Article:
When it comes to Apple Inc. and Wall Street, I don't get it. These last few weeks have seen a precipitous decline in Apple shares, from a high right near $203 to a low of $171.
The fall in Apple shares follows a general downdraft in all kinds of tech, yet many experts both in and outside the company I'm talking to have continued to harp on the "fundamentals" that got Apple to those lofty heights to begin with. Which only seem to continue.
Yet the shares continued to fall.
And here we are, on the eve of Macworld,and there are a slew of new research reports out on Apple over the last couple of days and the shares are on the move north for a change. You'd think that the reason for today's gains would be simply out of valuation alone; that Apple shares had fallen so far so fast that they present a nice "buy" opportunity today. But that's not the case.
Instead, Bank of America raises estimates on Apple because of strong PC demand, strong sales of the new operating system Leopard, "particular strength" in Mac sales, etc. BofA now anticipates $1 billion more in sales in FY2008 and 17 cents more in earnings per share, from $4.87 to $5.04. The company maintains its $200 target.
Morgan Keegan sees "more margin upside" thanks to higher iPod average selling prices; continued declines in memory prices should also help Apple squeeze more dollars out of every Mac sold. So Morgan raises its fiscal 2008 EPS estimates to $5.29 from the $5 it had expected. JPMorgan remains neutral on the stock, largely because of valuation.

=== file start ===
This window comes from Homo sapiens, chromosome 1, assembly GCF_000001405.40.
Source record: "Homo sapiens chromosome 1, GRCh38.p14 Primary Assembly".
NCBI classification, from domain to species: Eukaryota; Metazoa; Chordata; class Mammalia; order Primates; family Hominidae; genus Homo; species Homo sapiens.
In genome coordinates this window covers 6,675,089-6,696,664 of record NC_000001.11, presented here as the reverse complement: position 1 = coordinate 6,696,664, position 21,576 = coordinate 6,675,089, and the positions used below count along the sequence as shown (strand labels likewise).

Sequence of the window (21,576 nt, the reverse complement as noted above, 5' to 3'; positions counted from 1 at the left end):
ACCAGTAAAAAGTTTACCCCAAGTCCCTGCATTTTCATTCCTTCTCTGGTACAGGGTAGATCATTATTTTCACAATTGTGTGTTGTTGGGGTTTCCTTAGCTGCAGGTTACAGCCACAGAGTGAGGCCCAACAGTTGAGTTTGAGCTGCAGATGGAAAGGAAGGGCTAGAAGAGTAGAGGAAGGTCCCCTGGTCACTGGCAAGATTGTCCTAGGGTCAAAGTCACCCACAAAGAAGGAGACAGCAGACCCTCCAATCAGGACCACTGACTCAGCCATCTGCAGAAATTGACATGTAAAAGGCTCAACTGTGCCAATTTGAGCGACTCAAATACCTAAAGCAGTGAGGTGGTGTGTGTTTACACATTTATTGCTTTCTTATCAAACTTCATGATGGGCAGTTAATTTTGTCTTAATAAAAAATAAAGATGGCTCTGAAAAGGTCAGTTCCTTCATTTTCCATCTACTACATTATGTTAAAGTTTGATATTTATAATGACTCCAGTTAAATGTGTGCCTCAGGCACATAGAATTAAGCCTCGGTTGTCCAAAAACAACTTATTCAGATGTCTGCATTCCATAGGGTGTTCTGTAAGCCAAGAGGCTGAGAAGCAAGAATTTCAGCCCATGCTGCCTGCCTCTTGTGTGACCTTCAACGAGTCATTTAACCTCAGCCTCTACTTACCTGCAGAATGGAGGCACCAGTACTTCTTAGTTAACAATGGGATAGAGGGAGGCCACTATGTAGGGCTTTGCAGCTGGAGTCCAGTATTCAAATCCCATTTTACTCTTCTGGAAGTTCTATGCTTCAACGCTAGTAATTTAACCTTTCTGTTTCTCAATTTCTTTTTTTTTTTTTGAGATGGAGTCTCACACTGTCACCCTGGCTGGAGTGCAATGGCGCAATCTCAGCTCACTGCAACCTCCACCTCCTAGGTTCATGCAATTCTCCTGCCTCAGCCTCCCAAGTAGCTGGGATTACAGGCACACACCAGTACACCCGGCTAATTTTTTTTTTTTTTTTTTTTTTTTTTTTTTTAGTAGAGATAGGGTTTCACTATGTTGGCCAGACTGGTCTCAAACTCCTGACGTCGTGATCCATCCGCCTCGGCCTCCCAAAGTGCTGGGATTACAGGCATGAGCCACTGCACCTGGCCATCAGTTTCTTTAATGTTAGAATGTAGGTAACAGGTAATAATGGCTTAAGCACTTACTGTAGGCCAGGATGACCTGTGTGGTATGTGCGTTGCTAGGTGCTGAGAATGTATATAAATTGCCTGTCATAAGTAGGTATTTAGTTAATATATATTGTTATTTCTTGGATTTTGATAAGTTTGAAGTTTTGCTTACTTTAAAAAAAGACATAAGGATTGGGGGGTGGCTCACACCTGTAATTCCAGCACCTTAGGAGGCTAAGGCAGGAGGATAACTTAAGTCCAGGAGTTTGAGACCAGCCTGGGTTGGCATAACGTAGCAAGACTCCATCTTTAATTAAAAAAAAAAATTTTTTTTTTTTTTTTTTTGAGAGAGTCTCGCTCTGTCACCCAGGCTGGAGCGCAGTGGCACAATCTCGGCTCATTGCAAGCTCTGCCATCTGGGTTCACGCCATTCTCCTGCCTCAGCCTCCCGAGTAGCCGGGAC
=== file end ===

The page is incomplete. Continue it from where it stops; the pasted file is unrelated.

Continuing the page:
RBC refers to what it expects will be "ginormous holiday Mac sales," with estimates topping a staggering 2.5 million Mac sales on the quarter, which would break the previous 2.2 million Macs sold record from the prior quarter. RBC is also raising estimates; a half-billion dollars on the topline for 2008, and 3 cents on the bottom line. The firm re-iterated its $215 target.
Bear Stearns sees things quite differently, voicing concern about "weaker consumer demand on iPod, iPhone and revenue in US and Europe." The firm is lowering its Apple target from $249 to $233, but that $233 is still a healthy upside to today's $177 price.
Again, we can talk back and forth about valuation and macro-economic forces that could take their toll on a premium, consumer oriented family of products like Apple is trying to sell. We can focus on the breakdown in discussions between Apple and China Mobile (though I hear the breakdown is only temporary, that negotiations will resume so Apple can break the iPhone into the Chinese mobile market); we can focus on the new competitive threats from Zune, or how AppleTV isn't catching fire yet.
But read the analyst comments again. And again. Listen to what the company says tomorrow and the longer term trends that Steve Jobs points to. And remember the position in the marketplace Apple enjoys.
Even the so-called "negative" comments about Apple seem to be positive, and to me, Bear Stearns is missing the power of the Mac momentum. It would seem many investors these last few weeks may have also. Focus on the fundamentals; Apple still seems very much like the real deal.
Questions? Comments? TechCheck@cnbc.com